We got on the road heading south towards Exmouth late in the afternoon. We had decided that depending how far we got, we would just stay at a roadside rest area. This turned out to be an excellent choice. Robe River transit stop was beautiful, located right next to a full river (strange in these parts) quite a few other people had decided it was a nice place to stop too. The only real annoyance was the bull dust in the parking area, this fine talcum powder consistency dust blew around at the slightest disturbance and settled on everything.

<Paula> 28th Sep - We travelled onto Exmouth. One thing we thought was funny was the sign that warned you that the road is also the landing strip for the Royal Flying Doctor Service.  Here is a photo of the end of the runway.

As we were heading into Exmouth we came across the airforce area.  We had read that Exmouth was settled because of the Navy having communications set up here in 1967, but I didn't realise that this area was also airforce and has a history with the second world war.  Exmouth is very much now a tourist town with major developments going in at the moment for a marina.  We had a look around and then went on out to stay at the Lighthouse Caravan Park.  On the way out we stopped to look at the wreck of the SS Mildura which found her spot here in 1901, the crew survived and the skipper received 6 or 8 months suspension for the incident.  All the cargo was lost or drowned, mainly bullocks.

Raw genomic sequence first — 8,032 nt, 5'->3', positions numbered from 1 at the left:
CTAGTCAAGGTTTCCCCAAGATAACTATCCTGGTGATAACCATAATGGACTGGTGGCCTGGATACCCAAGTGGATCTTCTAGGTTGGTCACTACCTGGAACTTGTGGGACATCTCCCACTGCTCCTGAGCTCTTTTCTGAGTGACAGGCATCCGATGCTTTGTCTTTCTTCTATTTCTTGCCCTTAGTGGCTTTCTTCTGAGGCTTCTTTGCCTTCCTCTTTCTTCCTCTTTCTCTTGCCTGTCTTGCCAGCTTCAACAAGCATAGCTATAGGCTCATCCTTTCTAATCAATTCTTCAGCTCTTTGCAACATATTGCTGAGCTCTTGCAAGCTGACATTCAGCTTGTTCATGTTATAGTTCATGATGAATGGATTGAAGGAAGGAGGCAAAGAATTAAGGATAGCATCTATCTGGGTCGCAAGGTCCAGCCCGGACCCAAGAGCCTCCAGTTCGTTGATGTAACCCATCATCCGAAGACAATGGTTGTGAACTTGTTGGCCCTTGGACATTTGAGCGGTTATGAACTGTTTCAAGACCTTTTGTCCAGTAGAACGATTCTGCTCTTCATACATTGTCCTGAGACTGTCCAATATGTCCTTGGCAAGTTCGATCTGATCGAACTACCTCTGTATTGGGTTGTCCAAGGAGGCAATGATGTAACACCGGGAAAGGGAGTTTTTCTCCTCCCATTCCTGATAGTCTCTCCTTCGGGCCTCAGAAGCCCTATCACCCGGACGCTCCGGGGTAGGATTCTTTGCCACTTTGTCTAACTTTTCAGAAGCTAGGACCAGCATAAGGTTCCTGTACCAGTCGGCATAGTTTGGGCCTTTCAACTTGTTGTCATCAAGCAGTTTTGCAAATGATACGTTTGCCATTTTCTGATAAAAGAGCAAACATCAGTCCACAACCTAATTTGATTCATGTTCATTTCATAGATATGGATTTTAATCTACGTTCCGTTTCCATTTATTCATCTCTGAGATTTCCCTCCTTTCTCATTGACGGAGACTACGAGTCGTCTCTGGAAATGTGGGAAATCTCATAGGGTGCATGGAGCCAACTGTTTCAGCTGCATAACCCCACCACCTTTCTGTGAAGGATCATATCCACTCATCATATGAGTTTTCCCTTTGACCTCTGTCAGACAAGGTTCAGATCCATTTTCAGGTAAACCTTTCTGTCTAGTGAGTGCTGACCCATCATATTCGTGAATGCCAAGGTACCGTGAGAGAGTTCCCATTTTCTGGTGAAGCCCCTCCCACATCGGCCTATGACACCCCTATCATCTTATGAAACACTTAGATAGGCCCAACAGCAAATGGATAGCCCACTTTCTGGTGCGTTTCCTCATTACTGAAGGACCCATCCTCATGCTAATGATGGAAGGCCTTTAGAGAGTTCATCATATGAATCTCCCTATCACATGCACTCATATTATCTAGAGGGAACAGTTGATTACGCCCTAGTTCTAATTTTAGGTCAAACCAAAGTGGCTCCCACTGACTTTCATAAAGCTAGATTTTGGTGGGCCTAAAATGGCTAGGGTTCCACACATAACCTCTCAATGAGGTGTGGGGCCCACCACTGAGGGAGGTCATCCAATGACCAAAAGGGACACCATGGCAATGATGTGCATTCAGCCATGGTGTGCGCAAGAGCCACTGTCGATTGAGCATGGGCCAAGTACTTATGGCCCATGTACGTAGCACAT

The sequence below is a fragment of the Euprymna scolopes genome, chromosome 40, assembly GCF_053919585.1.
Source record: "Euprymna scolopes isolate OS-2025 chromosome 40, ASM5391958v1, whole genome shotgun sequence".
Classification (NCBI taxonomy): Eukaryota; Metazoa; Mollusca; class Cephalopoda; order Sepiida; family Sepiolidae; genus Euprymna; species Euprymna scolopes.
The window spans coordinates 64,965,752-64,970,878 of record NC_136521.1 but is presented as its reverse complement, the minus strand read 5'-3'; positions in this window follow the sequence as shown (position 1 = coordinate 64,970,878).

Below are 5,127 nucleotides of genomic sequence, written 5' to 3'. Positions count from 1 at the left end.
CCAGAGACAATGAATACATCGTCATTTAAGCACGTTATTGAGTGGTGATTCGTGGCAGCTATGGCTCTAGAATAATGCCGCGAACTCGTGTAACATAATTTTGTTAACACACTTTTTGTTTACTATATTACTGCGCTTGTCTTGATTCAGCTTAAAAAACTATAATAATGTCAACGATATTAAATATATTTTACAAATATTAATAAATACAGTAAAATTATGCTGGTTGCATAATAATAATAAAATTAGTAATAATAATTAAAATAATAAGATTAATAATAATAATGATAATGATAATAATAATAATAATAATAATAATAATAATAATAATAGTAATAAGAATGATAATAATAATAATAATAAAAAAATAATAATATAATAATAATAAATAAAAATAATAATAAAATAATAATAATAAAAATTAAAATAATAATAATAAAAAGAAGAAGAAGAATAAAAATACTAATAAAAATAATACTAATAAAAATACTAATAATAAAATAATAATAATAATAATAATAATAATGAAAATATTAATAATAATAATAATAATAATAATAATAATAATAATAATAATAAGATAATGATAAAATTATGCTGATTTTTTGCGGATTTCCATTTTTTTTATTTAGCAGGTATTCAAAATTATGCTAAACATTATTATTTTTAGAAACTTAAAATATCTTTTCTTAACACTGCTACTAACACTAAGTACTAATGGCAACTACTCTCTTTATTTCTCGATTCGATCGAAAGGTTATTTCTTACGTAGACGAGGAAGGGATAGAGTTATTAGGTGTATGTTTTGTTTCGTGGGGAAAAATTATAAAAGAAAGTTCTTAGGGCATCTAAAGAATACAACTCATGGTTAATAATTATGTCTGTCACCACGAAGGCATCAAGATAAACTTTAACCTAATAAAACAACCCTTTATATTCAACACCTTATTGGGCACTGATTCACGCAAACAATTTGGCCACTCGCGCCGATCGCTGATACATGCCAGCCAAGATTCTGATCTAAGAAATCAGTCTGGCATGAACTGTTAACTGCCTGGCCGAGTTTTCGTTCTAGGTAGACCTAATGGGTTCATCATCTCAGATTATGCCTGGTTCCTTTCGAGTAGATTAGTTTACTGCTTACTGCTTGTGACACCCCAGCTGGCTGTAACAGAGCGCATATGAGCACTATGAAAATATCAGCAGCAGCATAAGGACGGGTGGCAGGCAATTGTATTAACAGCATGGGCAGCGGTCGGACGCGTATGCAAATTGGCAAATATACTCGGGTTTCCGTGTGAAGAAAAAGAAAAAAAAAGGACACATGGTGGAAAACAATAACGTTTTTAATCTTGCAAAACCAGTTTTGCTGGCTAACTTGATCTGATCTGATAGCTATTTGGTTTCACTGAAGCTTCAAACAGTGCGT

We also saw the navy communication towers.  We noted the sign as we were coming up the coast to town stating that no electronic detonators were allowed into the area.  I am going to let Chris talk about this, to me it looked like some very large towers with lots of wires anchoring it to the ground. Chris however got animatedly excited about it as he was explaining it to me.

<Chris> This is actually a VLF (very low frequency) transmitter designed for communicating with submarines in the Indian Ocean (and presumably Timor Sea). It didn't explicitly state it on the sign, but I believe that this is actually a US Navy facility hosted by Australia. If you click on the centre picture there is a higher resolution image that you should be able to read the specifications on. It requires 6 x 3MW generators to broadcast a 1-2MW transmission!

<Paula> 28th Sep - We headed toward Cape Range NP. We were already at the begining of the Ningaloo Reef and the NP was a good place to experience the reef up close.  More about that shortly.  First we stopped at the lighthouse for a bit of whale watching.  I was expecting that I would need to bring a book for this as it is the time of year the Humpback whales migrate and go past this point, and it is a big ocean. How many whales would go past in a day and what were the chances of them going past while we were there?  As it turned out when we arrived we saw a group travel all the way past the cape.  We watched them for ages, they love to jump out of the water and they also travel really close to the reef here so they were easy to see.  It was an amazing sight!  Unfortunately no photos of whales (well photos, but you can't really see the whales).  It was something really worth seeing.